A Maryland man was shocked after he went to the doctor for feeling tired and listless, and shortly discovered he had cancer.
James Green is a social worker at Child Protective Services for the State of Maryland. When he was not feeling well he went to his family doctor, who suggested a colonoscopy.
“I knew it was important for me to get it done. I have known co-workers that have gotten it done with no issues, so I thought I can’t put it off, I need to get it done and see what happens,” explained Green.
Unfortunately, the after the colonoscopy he found out he had colorectal cancer.
“I wasn’t afraid, it was just a little odd to me that I was told that I actually had cancer. For a brief moment, it was like an out of body experience. The moment he said cancer it felt like I was outside of my body looking at him talking to me about what was going on, where it was located, and what my options were. Right after that, the only thing I could think of is let's get this done, let's get this over with."
Shortly after his diagnosis, Green had surgery to remove the tumor at MedStar Good Samaritan Hospital. He said he stayed calm throughout the entire process, and what actually scared him more than his diagnosis was the reactions he got from others when he said he had cancer. While people were afraid he was going to die, he was keeping a level head.
Green also credits some of his calmness to the hardworking staff at MedStar Good Samaritan Hospital.
"The fact that they were very calm and professional, those were the two main things for me. It allowed me to be calm when I was told what was going on."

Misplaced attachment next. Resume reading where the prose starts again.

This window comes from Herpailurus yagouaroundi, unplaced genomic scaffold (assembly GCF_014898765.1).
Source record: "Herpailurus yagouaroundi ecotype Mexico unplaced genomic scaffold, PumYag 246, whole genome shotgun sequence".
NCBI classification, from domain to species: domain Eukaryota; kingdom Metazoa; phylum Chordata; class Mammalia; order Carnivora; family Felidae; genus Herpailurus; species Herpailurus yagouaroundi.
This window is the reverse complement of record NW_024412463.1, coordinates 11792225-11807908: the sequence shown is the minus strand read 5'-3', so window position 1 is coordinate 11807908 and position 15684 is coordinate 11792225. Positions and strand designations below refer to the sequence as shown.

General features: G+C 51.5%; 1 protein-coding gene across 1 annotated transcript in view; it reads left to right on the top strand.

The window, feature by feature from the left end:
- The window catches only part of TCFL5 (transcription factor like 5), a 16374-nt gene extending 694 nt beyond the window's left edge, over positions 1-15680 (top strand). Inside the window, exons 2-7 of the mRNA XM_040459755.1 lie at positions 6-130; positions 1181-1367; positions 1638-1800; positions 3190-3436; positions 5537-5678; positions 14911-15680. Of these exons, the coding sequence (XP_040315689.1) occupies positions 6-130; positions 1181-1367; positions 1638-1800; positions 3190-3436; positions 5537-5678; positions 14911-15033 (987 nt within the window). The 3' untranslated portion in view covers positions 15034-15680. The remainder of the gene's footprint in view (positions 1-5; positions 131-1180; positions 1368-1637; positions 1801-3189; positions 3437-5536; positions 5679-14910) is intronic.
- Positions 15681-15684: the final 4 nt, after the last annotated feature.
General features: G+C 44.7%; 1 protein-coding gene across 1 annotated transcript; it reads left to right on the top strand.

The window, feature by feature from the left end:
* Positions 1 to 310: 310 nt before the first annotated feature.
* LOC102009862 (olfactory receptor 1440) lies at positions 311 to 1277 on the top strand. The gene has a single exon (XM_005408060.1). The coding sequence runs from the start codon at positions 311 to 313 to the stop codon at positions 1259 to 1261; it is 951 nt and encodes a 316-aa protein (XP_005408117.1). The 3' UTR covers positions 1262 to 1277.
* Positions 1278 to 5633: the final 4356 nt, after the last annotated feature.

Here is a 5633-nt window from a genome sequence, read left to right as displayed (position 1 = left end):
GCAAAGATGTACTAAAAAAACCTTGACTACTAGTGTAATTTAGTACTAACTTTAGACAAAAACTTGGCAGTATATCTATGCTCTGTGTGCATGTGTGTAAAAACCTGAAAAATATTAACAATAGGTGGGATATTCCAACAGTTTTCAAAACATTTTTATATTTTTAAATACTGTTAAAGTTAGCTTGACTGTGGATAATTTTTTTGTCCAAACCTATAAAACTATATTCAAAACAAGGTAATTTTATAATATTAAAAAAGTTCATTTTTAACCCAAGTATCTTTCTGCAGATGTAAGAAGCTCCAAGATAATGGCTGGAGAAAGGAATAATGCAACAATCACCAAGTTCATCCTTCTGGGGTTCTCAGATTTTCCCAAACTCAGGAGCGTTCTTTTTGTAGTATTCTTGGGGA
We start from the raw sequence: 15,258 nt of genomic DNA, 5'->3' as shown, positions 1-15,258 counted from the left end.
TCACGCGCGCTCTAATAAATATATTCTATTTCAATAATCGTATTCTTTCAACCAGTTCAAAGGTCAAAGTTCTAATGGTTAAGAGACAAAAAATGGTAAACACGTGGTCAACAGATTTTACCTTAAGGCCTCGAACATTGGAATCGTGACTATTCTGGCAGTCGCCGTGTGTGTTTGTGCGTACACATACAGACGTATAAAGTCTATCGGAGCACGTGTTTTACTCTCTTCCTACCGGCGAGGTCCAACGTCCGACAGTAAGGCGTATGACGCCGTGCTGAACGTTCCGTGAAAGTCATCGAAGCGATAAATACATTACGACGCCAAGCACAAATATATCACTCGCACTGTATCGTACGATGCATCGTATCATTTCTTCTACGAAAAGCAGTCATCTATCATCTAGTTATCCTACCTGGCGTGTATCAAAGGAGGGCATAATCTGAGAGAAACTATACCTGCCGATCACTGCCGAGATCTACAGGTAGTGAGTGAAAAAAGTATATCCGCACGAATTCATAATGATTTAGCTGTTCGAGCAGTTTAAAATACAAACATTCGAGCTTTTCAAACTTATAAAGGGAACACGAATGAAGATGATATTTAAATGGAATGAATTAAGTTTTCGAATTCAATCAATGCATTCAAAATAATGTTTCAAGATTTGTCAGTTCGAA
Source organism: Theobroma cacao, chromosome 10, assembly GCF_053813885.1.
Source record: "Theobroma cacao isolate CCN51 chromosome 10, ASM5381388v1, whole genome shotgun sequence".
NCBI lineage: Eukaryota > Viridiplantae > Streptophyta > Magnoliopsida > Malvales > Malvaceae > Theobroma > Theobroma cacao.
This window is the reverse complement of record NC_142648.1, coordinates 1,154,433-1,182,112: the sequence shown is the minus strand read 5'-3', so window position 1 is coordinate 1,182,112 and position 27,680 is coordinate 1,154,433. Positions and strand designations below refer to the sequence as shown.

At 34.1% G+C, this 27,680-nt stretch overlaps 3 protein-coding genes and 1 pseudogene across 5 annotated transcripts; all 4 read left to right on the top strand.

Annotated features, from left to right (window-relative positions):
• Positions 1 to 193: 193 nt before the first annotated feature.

But Dr. Lawrence Mills, Green's doctor and Chief of Gastroenterology at MedStar Good Samaritan Hospital, said that's just part of the job,
"If someone is newly diagnosed with colon cancer, I would reassure the patient that the cancer may be totally curable. If not curable, the five-year survival with chemotherapy and radiotherapy could be excellent. Colon cancer is not a rare tumor, and many people go on to live healthy and productive lives even with the diagnosis of colon cancer."
While there are some symptoms that can hint at a colorectal cancer diagnosis, stories like Green's are not uncommon,
"Early signs of colon cancer might include a change in bowel habits, rectal bleeding, abdominal pain, pencil thin stools, and unexplained weight loss. On the other hand, early colon cancer may not give any symptoms at all," explained Dr. Mills.
He also added that if you want to prevent colon cancer, you need to get a colonoscopy,
"The best preventative measure to prevent colon cancer is to undergo surveillance colonoscopy with removal of any polyps discovered during the colonoscopy. By removing polyps, you remove the risk that the polyp could turn malignant."
Though there was not much more that Green could do, he says he wishes he got his colonoscopy sooner,
"The only thing I would do differently is get it done earlier, I think I kind of put it off for a while because of the fear of the unknown. But once I committed myself to it, like when I commit myself to anything I am full steam ahead. No fear and just go and do it, take care of it."
Now, Green is cancer free and gets regular checkups to ensure that his cancer has not come back.